If you have any problems related to the accessibility of any content (or if you want to request that a specific publication be accessible), please contact us at firstname.lastname@example.org.
Topographic Influence and Atmospheric Dynamics in the Indian Wells Valley
AuthorUher, Erich J.
AdvisorKaplan, Michael L.
AltmetricsView Usage Statistics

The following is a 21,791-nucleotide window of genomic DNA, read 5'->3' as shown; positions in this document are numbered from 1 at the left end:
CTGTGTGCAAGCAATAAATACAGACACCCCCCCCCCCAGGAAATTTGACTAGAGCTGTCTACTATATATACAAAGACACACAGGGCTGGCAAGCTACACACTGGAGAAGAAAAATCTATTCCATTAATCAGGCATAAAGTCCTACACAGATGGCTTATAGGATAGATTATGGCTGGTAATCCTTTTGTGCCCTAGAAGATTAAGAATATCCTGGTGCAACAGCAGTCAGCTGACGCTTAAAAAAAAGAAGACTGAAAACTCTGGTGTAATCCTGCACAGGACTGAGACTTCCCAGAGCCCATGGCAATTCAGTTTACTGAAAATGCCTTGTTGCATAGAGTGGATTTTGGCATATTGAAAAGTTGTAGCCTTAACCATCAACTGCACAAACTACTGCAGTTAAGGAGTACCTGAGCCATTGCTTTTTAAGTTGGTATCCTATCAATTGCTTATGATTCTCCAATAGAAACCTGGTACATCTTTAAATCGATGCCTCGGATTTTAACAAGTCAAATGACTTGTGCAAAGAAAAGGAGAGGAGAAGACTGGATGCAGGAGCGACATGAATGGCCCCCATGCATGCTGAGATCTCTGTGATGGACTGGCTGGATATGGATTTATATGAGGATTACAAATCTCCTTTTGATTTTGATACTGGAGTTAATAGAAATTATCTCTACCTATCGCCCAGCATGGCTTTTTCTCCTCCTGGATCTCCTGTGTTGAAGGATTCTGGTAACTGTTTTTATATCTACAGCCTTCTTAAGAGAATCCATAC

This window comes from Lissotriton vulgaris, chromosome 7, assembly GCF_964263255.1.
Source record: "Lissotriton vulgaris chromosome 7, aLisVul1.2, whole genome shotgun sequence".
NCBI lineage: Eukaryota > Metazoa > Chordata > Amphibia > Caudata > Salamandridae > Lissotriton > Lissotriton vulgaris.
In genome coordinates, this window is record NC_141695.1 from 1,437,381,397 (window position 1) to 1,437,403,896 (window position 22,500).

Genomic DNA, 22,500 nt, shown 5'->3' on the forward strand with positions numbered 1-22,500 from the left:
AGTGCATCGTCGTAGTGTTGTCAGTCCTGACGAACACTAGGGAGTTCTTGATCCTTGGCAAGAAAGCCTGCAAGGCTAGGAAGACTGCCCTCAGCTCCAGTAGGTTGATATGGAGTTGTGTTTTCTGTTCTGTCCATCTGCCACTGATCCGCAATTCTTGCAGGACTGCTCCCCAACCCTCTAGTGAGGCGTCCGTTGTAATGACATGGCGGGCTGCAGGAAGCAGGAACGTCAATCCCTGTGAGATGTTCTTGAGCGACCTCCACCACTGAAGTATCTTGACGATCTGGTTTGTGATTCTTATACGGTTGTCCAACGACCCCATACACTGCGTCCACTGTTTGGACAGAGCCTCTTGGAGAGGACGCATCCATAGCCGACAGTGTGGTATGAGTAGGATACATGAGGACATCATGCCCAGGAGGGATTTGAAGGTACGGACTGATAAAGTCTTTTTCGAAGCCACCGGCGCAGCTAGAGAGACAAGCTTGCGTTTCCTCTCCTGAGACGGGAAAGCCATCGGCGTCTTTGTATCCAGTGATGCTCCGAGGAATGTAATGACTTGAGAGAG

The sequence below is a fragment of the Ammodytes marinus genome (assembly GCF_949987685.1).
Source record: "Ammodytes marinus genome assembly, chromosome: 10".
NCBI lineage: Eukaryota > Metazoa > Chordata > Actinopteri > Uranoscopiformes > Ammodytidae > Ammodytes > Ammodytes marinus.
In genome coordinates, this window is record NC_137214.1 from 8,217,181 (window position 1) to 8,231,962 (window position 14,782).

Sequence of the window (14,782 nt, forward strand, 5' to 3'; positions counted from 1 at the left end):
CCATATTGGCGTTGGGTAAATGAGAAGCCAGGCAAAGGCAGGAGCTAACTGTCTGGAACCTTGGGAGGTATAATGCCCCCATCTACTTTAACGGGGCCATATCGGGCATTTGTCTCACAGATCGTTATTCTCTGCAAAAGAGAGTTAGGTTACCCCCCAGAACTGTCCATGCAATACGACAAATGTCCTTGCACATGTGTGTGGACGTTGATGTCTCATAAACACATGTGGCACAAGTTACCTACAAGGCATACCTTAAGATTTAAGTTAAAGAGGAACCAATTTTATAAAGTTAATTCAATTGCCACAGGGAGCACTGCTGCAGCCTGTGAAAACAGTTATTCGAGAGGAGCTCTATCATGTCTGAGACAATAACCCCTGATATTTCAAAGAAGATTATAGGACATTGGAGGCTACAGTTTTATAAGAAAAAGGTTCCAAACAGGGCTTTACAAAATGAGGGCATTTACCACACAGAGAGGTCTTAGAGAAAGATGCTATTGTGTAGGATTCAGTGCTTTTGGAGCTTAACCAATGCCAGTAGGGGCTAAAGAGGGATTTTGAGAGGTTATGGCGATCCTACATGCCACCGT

Indian Wells Valley (IWV) is home to the China Lake Naval Air Weapons Station (NAWS) whose operations necessitate regional forecasting and weather analysis relevant to aviation and plume release scenarios. In order to better understand the terrain influenced mesoscale circulations in the varied complex terrain of Indian Wells Valley surrounding Ridgecrest, four seasonal WRF simulations were analyzed using linear shallow water theory and nonlinear theory for flows over two-dimensional mountains. The goal is to better understand the relationships between atmospheric dynamical processes and the wind/thermal structure of the mesoscale at Indian Wells Valley. This will involve exploring relationships linking theoretical meteorology in complex terrain and advanced high resolution atmospheric modeling in this region. The WRF simulation results show several distinct circulations which rely on the interaction between complex terrain and the background weather conditions:1) In calm synoptic conditions, diurnal processes guide the evolution of boundary layer stability and slope flows.2) In periods of greatest seasonal surface heating (i.e. summer), the pressure gradient across the Sierra Nevada drives near surface westerlies across IWV.3) In conditions with strong synoptic scale increase in stability and meridional winds across the Sierra Nevada, a downslope windstorm can develop in IWV. The downslope winds and compensatory gravity wave activity over IWV will conclude once there is a significant change in conditions aloft, or an increase in convective instability at the surface of IWV which prevents air aloft from sinking towards the surface. These results provide a better understanding of the mesoscale meteorology in this region and improve forecast and analysis for plume transport and aviation needs while also laying the groundwork for future projects managing environmental concerns in this region.